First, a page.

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Thread: Common Divisor

  1. #1
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    Common Divisor

    An integer $\displaystyle n>1$ has the properties that $\displaystyle n|(35m+26)$ and $\displaystyle n|(7m+3)$ for some integer $\displaystyle m$, what is $\displaystyle n$?

    My solution is as follows:

    Let $\displaystyle n>1$ and $\displaystyle n|(35m+26)$ and $\displaystyle n|(7m+3)$, where $\displaystyle n \in \mathbb{N}$ and $\displaystyle m \in \mathbb{Z}$. Then

    $\displaystyle (35m+26) \equiv (7m+3) \equiv 0 \text{(mod n)}$.

    Let $\displaystyle Z_n$ be a set of relation $\displaystyle mR0$ defined by $\displaystyle (35m+26) \equiv (7m+3) \equiv 0 \text{(mod n)}$. We find the integer $\displaystyle m$, and the result is

    $\displaystyle Z_n = Z_{11}=[9] $

    Remark: The solution involved repeating input of integer $\displaystyle m$ until $\displaystyle (35m+26)$ and $\displaystyle (7m+3) $ have a common divisor greater than 2, which doesn't seem very mathematical.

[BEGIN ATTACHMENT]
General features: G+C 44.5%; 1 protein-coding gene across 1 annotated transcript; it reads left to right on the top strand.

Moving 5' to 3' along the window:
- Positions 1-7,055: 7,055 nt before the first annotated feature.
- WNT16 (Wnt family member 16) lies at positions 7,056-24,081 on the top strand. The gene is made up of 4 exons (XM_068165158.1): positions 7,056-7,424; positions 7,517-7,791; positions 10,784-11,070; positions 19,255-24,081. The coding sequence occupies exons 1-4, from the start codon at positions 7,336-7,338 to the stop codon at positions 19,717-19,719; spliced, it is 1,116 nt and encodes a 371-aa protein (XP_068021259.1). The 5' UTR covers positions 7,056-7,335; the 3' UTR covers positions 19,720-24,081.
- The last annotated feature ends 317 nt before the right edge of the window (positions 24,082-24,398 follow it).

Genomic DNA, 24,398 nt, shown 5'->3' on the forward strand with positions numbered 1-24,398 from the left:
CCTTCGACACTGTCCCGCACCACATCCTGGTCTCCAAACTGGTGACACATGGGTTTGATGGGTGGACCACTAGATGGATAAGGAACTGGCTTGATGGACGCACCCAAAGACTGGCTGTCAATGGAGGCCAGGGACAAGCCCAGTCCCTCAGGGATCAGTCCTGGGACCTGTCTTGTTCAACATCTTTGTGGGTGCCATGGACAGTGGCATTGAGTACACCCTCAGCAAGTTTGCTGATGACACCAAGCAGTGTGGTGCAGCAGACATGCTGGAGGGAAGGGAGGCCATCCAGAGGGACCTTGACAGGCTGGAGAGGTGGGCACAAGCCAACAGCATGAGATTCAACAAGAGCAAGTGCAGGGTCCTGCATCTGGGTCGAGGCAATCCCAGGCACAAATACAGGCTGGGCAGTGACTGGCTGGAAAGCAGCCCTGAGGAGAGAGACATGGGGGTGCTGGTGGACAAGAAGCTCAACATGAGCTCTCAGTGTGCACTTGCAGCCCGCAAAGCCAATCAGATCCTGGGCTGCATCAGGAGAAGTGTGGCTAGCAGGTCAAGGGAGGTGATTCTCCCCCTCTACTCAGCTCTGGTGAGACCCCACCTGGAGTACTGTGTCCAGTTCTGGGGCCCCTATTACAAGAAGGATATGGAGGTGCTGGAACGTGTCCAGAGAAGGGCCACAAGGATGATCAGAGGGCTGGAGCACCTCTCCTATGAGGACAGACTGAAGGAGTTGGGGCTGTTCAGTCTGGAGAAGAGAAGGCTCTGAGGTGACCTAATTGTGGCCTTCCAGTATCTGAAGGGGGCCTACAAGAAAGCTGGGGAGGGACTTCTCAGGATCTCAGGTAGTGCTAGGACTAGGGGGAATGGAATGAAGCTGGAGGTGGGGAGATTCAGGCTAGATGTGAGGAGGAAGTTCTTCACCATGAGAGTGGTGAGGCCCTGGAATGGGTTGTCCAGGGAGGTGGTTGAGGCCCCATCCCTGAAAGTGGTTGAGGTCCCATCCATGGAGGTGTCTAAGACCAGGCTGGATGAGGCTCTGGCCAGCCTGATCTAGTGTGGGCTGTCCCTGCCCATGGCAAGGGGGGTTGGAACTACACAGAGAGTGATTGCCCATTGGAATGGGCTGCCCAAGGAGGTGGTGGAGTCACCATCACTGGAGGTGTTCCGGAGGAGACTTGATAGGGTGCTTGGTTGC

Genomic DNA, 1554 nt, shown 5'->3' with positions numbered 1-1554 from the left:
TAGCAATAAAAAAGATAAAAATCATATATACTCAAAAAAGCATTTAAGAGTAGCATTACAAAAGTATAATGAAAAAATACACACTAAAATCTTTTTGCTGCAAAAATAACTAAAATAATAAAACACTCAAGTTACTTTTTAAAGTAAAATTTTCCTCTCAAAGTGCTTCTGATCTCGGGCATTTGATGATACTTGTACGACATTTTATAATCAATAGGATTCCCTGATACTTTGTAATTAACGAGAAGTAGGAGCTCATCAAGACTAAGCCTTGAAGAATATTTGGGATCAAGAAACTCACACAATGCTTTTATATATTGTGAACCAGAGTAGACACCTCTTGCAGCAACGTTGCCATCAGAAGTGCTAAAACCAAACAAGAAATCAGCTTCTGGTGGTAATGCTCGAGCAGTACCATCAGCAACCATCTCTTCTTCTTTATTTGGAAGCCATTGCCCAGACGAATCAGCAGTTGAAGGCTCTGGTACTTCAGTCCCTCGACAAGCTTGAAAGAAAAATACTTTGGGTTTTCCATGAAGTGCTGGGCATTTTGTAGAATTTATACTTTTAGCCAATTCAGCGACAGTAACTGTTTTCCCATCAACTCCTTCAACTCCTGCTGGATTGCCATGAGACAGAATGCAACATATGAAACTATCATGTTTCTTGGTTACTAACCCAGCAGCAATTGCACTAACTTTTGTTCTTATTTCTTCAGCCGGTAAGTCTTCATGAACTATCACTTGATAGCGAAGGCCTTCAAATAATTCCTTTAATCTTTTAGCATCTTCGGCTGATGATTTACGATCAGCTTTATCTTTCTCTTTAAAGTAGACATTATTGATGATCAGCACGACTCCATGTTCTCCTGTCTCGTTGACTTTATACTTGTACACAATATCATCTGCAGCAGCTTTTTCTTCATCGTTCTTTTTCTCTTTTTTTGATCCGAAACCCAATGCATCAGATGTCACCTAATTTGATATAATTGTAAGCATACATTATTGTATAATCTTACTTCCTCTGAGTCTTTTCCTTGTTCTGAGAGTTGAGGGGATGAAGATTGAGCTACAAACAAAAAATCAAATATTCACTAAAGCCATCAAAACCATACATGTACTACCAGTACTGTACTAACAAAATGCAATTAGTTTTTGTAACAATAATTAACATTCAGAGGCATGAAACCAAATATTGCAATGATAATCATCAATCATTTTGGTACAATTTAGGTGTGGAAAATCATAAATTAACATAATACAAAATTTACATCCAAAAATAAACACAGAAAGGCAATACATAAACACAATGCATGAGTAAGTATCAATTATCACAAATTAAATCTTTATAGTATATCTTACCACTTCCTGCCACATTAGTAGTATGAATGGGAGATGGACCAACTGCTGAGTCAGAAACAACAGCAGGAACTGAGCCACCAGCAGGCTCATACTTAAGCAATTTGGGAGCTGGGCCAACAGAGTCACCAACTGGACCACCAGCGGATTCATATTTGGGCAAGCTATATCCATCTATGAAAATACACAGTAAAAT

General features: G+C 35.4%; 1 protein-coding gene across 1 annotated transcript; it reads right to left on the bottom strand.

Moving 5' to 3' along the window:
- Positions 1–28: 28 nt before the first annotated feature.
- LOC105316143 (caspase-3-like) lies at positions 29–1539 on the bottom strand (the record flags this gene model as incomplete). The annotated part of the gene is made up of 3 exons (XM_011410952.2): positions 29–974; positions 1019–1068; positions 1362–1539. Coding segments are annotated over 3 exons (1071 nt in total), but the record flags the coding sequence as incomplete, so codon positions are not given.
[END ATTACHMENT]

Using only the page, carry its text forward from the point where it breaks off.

Question:
    1. Could anyone show me a better solution?
    2. Is it possible to solve this using the Euclidean Algorithm?
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  2. #2
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    Hello, novice!

    $\displaystyle \text{An integer }n>1 \text{ has the property that: }\:n|(35m+26)\,\text{ and }\,n|(7m+3),$ .$\displaystyle \text{ for some integer }m.$

    .$\displaystyle \text{What is }n\:?$

    We are given: .$\displaystyle \begin{array}{cccccc}[1] & \dfrac{35m+26}{n} &=& a & \text{ for some integer } a \\ \\[-3mm]
    [2] & \dfrac{7m+3}{n} &=& b & \text{for some integer }b \end{array}$


    $\displaystyle \begin{array}{cccccc}
    \text{From [1], we have:} & m &=& \dfrac{an-26}{35} & [3]\\ \\[-3mm]
    \text{From [2], we have:} & m &=& \dfrac{bn-3}{7} & [4]\end{array}$


    Equate [3] and [4]: .$\displaystyle \frac{an-26}{35} \:=\:\frac{bn-3}{7}$

    . . . Multiply by 35: .$\displaystyle an - 26 \;=\;5bn - 15 \quad\Rightarrow\quad an - 5bn \:=\:11$

    . . . . . . . . .Factor: .$\displaystyle n(a - 5b) \:=\:11 \quad\Rightarrow\quad n \:=\:\frac{11}{a-5b}$

    Hence, the only integer values of $\displaystyle n$ are: .$\displaystyle 1 \text{ and }11.$


    . . Therefore: .$\displaystyle {\color{blue}n \:=\:11}$

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